Traditional TV This Upfront: We Got Big Data, Too

Just days before the upfront TV program presentations -- and advertising market -- is set to begin, one of most senior TV advertising executives is making her case for big time national TV networks.

It is still the best deal in town -- especially in compared to digital media wannabees.

Backed by a new Accenture study conducted for NBCUniversal, the big TV-media company, Linda Yaccarino, chairman of advertising sales and client partnerships, says the research for “premium content” -- that is big TV programming -- delivers  “four times as much brand awareness for every dollar spent as paid social media, and more than 11 times as much as short-form digital video.”

So does that mean no money should go to social media? Nope.

Yaccarino did ad: “Effective marketing strategies are built on smart media mixes, as well as an understanding of the strengths and weaknesses of each medium.”



She didn’t detail the downfalls of social media --  or traditional media like TV.

For sure, all marketers won’t agree on the mix of media -- traditional and new media -- these days. Every marketer has different sales concerns, dynamics and goals.

Still, traditional TV selling executives will push that they are catching up to social media and others -- claiming they have more “advanced data and optimization capabilities.”

Last year, TV networks did get a windfall of sorts when it comes to questions over digital media problems -- scale, viewability, fraud, brand safety and other issues.

Yaccarino says “television has caught up with digital, and is offering marketers the data solutions they crave.” Well, maybe. Much of TV still works off of metrics derived from panels -- not specifics from content usage, engagement, consumer purchasing behaviors, and specific ROI measures.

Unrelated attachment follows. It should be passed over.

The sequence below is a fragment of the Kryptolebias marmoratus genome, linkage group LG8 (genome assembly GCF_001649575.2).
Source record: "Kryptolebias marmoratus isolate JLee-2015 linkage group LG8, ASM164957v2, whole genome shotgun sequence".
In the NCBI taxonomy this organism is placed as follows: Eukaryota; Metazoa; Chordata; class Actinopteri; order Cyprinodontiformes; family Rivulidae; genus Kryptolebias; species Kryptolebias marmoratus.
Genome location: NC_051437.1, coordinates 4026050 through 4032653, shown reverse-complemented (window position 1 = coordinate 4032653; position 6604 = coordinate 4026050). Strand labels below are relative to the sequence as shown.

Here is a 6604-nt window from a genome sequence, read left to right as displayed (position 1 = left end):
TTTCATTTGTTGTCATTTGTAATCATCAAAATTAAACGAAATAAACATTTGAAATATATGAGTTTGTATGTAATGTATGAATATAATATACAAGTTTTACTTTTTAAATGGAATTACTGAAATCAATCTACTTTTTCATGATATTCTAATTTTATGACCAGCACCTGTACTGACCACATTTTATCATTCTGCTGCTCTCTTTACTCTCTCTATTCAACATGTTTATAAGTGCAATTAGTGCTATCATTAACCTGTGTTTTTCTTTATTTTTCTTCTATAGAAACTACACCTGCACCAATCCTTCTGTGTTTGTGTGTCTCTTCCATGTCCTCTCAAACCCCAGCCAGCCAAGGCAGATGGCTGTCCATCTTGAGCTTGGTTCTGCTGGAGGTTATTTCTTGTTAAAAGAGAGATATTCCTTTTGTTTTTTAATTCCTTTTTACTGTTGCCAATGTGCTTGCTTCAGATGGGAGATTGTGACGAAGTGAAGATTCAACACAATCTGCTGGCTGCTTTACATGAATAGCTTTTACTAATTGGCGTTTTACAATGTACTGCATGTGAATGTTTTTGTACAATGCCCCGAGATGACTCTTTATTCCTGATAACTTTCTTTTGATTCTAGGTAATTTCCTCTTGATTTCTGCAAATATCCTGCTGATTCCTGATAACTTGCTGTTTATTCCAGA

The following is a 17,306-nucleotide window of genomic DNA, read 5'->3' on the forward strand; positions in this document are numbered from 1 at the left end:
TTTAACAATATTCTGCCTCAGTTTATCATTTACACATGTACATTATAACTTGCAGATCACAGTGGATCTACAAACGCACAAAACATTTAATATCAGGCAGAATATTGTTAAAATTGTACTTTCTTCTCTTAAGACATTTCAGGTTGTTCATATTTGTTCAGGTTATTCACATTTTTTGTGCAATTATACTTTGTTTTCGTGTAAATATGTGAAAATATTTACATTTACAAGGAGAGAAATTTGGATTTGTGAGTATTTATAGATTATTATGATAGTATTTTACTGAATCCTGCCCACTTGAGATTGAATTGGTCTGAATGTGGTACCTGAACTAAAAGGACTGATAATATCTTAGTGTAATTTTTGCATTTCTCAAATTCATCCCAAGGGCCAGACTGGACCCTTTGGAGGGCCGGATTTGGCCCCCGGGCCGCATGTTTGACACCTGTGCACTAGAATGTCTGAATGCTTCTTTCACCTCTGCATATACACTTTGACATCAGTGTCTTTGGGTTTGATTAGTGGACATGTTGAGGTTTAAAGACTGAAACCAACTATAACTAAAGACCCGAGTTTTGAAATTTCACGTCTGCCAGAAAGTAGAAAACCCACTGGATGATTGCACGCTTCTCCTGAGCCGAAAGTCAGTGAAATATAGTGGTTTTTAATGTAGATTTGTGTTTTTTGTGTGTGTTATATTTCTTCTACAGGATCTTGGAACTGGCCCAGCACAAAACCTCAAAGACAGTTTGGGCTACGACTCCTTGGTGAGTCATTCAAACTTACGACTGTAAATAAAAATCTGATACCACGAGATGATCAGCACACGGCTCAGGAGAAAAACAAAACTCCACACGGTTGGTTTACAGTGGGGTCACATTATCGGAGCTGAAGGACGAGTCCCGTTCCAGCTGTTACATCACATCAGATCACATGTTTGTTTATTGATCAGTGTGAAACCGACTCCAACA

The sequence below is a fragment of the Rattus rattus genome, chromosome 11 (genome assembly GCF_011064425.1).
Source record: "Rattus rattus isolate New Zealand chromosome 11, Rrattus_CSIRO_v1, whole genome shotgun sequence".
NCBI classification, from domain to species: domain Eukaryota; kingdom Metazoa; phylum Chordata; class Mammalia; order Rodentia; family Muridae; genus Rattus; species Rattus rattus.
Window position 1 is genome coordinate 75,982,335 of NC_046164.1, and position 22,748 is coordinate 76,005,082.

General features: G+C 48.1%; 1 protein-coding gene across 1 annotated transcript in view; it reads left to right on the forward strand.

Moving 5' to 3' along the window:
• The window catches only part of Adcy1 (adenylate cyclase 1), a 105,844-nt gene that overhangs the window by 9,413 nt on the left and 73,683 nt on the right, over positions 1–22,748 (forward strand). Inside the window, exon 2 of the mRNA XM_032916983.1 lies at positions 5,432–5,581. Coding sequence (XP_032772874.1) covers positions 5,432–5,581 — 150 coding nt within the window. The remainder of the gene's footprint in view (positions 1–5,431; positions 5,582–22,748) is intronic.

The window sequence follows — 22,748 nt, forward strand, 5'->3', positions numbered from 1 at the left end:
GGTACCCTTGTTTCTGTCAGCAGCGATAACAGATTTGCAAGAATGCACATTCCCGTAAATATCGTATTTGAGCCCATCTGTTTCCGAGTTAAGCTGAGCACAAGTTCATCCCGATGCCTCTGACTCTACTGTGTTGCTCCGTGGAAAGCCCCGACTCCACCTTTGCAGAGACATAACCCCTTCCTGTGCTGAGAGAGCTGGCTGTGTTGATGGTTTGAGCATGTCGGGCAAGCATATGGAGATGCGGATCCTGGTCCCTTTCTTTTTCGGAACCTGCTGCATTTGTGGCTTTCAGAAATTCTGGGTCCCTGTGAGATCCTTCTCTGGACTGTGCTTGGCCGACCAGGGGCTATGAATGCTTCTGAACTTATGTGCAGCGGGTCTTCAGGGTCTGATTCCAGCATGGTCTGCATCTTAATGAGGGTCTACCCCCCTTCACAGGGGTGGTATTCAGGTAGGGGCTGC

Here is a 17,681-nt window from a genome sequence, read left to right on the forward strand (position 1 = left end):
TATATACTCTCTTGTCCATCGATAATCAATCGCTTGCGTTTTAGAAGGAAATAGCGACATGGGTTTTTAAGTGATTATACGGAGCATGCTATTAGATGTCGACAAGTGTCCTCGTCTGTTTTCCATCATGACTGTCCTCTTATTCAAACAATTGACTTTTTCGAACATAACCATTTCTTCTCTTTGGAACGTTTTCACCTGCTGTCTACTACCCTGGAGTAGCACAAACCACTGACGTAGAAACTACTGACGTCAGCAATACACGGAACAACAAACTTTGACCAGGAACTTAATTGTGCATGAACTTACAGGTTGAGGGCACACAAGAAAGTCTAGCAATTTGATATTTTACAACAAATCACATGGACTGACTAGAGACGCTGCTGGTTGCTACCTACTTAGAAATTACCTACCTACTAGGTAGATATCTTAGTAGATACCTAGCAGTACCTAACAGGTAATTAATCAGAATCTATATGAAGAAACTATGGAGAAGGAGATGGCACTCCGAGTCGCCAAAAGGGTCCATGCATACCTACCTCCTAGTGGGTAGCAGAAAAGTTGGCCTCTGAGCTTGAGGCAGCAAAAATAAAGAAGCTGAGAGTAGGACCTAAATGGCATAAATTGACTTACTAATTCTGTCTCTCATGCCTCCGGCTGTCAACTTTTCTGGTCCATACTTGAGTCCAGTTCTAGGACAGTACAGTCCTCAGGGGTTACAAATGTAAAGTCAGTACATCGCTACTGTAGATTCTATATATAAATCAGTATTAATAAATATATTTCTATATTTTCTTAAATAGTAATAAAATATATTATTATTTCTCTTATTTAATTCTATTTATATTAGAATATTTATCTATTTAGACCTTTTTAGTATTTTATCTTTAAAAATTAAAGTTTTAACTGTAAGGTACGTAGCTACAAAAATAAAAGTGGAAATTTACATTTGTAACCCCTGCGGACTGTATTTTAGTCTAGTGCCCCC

Though still strong and effective, some would says TV has a lot of catching up left to do.

Still, NBC is putting up -- committing $1 billion of inventory of its $10 billion for data-driven deals as part of its effort to catch up. Perhaps one good question: Why just 10%? And what specific programs are included in that 10%? Here’s another to ask; Two, three or six months down the road, how many takers?

Finally, to Yaccarino’s ultimate question that everyone would hopefully answer: How much did marketers’ sales improve from those new media plans?

3 comments about "Traditional TV This Upfront: We Got Big Data, Too".
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  1. Ed Papazian from Media Dynamics Inc, May 12, 2017 at 9:30 a.m.

    Wayne, NBC doesn't sell $10 billion of ad revenues per year, it, coupled with its cable systems probably do, but a good deal of this is in the scatter market, not the upfront. Also NBC and its cable minions are using data that is highly favorable to sellers but very misleading to advertisers, as add-on metrics to good old Nielsen ratings and I seriously doubt that if the traditional upfront becomes a seller's market that NBC will withhold many of those GRPs that are being "reserved" for "better targeted buys" -----unless the advertisers who want to play that game pony up the big bucks and pay huge CPM premiums.

  2. Leonard Zachary from T___n__, May 12, 2017 at 2:23 p.m.

    Ed how is that transparency in pricing between the spots & upfronts coming along? Very curious and well informed CMOS would like to know? Oh and ad revs down with ever increasing retrans fees a very sustainable model???

  3. Ed Papazian from Media Dynamics Inc, May 12, 2017 at 3:12 p.m.

    LZ, there is not, repeat, not, going to be transparency in linear TV pricing anytime soon. As for CMO's wanting to know, they get full and complete reporting, as well as independent audience data and auditing, if they want it, for "linear TV" The same can not be said for digital media as yet---though it's painfully obvious that this will soon be mandated and the smoke and mirrors games we now see in digital media will be ended. Finally, the broadcast TV networks and many of the cable channels are doing quite well, financially, and this will continue, especially if they are successful in grabing a big slice of the OTT/SVOD subscription market---as seems possible..

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